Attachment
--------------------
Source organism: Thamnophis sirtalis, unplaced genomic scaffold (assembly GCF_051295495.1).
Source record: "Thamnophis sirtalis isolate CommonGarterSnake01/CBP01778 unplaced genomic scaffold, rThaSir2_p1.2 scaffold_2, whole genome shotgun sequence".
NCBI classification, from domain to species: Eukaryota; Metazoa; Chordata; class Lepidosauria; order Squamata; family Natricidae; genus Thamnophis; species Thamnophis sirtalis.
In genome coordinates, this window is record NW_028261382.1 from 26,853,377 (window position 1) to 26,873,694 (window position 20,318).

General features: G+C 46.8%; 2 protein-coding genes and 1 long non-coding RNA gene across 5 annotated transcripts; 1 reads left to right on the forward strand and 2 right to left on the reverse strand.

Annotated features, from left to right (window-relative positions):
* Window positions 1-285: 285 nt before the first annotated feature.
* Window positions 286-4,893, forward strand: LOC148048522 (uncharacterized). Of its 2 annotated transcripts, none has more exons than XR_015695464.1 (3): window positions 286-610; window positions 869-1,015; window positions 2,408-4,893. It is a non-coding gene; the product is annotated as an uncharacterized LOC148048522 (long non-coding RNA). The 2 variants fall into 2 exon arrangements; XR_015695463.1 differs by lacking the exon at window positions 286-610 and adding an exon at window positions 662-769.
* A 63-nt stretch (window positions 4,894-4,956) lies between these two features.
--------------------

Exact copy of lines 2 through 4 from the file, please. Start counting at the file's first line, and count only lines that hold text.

Source record: "Thamnophis sirtalis isolate CommonGarterSnake01/CBP01778 unplaced genomic scaffold, rThaSir2_p1.2 scaffold_2, whole genome shotgun sequence".
NCBI classification, from domain to species: Eukaryota; Metazoa; Chordata; class Lepidosauria; order Squamata; family Natricidae; genus Thamnophis; species Thamnophis sirtalis.
In genome coordinates, this window is record NW_028261382.1 from 26,853,377 (window position 1) to 26,873,694 (window position 20,318).